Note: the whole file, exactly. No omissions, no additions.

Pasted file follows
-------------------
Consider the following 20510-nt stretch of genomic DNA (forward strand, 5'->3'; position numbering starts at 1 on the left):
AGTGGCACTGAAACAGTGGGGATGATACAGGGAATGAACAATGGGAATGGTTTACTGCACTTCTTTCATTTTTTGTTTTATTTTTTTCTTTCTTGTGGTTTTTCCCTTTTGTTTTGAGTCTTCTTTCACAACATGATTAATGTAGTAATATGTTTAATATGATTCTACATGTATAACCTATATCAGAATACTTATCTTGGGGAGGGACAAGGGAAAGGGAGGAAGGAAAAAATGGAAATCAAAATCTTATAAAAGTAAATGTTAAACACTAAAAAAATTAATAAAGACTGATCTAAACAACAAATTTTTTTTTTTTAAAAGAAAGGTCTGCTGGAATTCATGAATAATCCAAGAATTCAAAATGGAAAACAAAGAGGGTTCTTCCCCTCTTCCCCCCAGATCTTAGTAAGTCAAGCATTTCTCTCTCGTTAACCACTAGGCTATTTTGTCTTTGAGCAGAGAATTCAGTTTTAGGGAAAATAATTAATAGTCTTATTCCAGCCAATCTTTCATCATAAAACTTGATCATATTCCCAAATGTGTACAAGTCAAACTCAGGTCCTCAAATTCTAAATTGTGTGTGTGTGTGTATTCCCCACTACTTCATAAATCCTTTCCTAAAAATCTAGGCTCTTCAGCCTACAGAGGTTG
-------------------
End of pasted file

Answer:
Consider the following 20510-nt stretch of genomic DNA (forward strand, 5'->3'; position numbering starts at 1 on the left):
AGTGGCACTGAAACAGTGGGGATGATACAGGGAATGAACAATGGGAATGGTTTACTGCACTTCTTTCATTTTTTGTTTTATTTTTTTCTTTCTTGTGGTTTTTCCCTTTTGTTTTGAGTCTTCTTTCACAACATGATTAATGTAGTAATATGTTTAATATGATTCTACATGTATAACCTATATCAGAATACTTATCTTGGGGAGGGACAAGGGAAAGGGAGGAAGGAAAAAATGGAAATCAAAATCTTATAAAAGTAAATGTTAAACACTAAAAAAATTAATAAAGACTGATCTAAACAACAAATTTTTTTTTTTTAAAAGAAAGGTCTGCTGGAATTCATGAATAATCCAAGAATTCAAAATGGAAAACAAAGAGGGTTCTTCCCCTCTTCCCCCCAGATCTTAGTAAGTCAAGCATTTCTCTCTCGTTAACCACTAGGCTATTTTGTCTTTGAGCAGAGAATTCAGTTTTAGGGAAAATAATTAATAGTCTTATTCCAGCCAATCTTTCATCATAAAACTTGATCATATTCCCAAATGTGTACAAGTCAAACTCAGGTCCTCAAATTCTAAATTGTGTGTGTGTGTGTATTCCCCACTACTTCATAAATCCTTTCCTAAAAATCTAGGCTCTTCAGCCTACAGAGGTTG